“The reliability of global capital markets depends on auditors fulfilling their obligation to investors to perform robust audits, resulting in well-founded audit reports. Two of the PW India firms, PW Bangalore and Lovelock, repeatedly violated PCAOB rules and standards in conducting the Satyam audits. These confirmation deficiencies contributed directly to the auditors’ failure to uncover the Satyam fraud.”
We waited eight hundred and eighteen (818) days to see Price Waterhouse India held accountable for audit failure at Satyam Computer Services, the NYSE-listed Indian IT services provider. On April 5, 2011, the Securities and Exchange Commission (SEC) and the Public Company Accounting Oversight Board (PCAOB) announced settled disciplinary orders against five firms, members of the PricewaterhouseCoopers LLP (PwC) global network, for violations of PCAOB rules and standards and for violations of federal securities laws as well as improper professional conduct by PW India while PW Bangalore served as auditor of record for Satyam. In addition, the SEC also sanctioned the PW India firms for, “violation of Section 10A(a) of the Exchange Act by failing to conduct procedures designed to provide reasonable assurance of detecting illegal acts that would have a direct and material effect on the determination of financial statement amounts.”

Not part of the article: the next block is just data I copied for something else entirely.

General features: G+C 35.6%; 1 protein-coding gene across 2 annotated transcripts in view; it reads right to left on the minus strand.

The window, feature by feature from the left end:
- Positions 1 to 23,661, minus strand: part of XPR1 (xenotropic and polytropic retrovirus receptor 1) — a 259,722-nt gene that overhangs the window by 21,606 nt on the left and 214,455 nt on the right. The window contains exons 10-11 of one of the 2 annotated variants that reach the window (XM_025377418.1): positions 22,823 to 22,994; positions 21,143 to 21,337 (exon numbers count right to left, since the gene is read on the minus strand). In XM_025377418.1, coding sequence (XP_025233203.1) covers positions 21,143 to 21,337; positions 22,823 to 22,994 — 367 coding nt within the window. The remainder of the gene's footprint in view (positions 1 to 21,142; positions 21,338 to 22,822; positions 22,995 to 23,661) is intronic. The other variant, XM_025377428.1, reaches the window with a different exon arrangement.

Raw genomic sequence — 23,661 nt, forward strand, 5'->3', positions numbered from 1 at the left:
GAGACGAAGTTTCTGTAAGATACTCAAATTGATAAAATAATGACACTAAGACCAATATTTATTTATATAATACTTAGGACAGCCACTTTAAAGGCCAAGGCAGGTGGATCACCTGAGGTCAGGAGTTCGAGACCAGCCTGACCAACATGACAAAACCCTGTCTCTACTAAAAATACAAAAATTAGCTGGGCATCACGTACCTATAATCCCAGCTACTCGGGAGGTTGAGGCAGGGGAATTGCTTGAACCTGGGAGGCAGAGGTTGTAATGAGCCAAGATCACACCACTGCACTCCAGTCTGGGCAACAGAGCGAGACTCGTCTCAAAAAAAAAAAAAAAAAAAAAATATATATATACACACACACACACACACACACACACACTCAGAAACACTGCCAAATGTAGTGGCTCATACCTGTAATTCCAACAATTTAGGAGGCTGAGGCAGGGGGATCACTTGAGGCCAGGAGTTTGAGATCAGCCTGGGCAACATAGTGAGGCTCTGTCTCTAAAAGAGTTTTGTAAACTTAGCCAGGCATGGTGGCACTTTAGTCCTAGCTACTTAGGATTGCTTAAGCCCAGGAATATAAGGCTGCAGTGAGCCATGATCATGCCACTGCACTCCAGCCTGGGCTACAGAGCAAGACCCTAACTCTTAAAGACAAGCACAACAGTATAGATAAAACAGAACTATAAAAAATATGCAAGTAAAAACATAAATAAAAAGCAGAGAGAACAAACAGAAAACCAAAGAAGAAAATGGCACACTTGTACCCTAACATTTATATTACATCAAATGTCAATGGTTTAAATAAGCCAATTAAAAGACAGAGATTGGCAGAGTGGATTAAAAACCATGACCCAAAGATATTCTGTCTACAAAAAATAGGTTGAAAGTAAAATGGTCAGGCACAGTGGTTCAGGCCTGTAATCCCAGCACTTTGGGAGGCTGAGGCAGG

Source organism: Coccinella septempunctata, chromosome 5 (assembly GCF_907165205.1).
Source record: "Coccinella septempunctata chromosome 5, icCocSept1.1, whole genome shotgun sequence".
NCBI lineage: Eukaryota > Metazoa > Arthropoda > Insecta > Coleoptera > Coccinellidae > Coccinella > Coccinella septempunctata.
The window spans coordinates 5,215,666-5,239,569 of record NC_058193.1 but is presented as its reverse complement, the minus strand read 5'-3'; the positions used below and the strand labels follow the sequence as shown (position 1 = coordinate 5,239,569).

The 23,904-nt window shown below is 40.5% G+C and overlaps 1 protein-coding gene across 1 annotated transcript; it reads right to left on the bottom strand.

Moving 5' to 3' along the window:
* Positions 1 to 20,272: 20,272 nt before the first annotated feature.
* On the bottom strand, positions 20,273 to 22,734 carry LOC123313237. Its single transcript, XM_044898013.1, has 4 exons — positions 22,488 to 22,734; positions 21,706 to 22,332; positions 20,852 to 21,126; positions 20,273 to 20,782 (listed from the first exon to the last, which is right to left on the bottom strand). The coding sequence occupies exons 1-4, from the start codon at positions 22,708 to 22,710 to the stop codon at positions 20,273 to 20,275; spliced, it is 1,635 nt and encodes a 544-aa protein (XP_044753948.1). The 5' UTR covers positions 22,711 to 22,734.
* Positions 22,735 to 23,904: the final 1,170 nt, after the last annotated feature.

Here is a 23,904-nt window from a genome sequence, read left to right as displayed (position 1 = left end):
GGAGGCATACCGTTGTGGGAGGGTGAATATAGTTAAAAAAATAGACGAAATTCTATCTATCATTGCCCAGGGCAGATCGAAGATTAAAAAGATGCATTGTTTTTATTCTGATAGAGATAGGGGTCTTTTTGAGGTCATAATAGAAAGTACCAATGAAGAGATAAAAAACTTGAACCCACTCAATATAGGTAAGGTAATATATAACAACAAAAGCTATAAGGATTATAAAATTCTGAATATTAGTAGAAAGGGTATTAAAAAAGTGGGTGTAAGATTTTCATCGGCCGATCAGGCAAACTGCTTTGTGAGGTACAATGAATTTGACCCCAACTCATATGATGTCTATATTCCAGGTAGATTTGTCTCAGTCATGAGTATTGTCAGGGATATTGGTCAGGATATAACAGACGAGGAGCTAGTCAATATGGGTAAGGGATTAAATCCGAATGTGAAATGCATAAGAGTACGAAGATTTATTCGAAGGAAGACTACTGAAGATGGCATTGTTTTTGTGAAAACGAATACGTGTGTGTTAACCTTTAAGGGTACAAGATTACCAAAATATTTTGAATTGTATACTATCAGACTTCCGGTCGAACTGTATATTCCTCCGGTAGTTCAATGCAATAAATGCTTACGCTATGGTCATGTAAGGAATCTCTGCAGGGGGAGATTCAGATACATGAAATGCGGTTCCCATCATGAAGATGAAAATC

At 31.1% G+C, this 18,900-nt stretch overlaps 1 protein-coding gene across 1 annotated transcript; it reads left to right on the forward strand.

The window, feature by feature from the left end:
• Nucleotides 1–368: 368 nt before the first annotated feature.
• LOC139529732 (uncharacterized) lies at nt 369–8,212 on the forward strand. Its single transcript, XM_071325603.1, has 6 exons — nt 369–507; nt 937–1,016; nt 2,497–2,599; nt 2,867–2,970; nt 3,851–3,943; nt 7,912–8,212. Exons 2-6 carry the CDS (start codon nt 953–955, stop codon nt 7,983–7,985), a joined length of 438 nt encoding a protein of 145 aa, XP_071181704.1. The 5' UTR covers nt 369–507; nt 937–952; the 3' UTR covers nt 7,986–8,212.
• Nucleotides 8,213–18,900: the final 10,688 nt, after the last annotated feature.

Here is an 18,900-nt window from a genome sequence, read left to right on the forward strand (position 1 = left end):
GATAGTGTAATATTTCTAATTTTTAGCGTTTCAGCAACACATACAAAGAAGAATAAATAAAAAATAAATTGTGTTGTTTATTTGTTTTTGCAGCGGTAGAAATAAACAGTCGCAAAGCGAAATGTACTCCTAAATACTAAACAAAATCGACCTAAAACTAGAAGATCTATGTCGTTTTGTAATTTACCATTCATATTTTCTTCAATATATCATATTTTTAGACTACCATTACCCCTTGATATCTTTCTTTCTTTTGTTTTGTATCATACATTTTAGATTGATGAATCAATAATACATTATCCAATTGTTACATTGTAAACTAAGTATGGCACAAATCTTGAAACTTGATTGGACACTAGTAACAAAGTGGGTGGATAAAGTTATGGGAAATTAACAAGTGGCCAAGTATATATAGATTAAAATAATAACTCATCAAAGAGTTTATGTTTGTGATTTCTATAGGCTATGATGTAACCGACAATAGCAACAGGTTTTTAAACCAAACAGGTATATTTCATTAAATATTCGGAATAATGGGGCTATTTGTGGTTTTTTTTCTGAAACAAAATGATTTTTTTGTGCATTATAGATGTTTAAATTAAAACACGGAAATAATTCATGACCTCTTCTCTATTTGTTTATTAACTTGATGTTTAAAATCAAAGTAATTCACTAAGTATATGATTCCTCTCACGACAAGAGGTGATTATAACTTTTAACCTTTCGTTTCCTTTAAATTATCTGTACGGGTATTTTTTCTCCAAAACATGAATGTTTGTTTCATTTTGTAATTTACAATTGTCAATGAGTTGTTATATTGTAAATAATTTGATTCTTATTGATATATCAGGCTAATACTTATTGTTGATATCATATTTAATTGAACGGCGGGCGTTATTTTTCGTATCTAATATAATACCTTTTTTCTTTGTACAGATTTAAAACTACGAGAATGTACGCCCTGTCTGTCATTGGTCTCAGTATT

The PCAOB had to admit that they missed the fraud and the pervasive country-wide auditing standards violations when they inspected PW India and the Satyam engagement in February 2008.
The sanctions are significant. When the scandal hit, PwC started making changes right away to the organization, including bringing in outside talent to conduct a review of every audit involving a foreign issuer.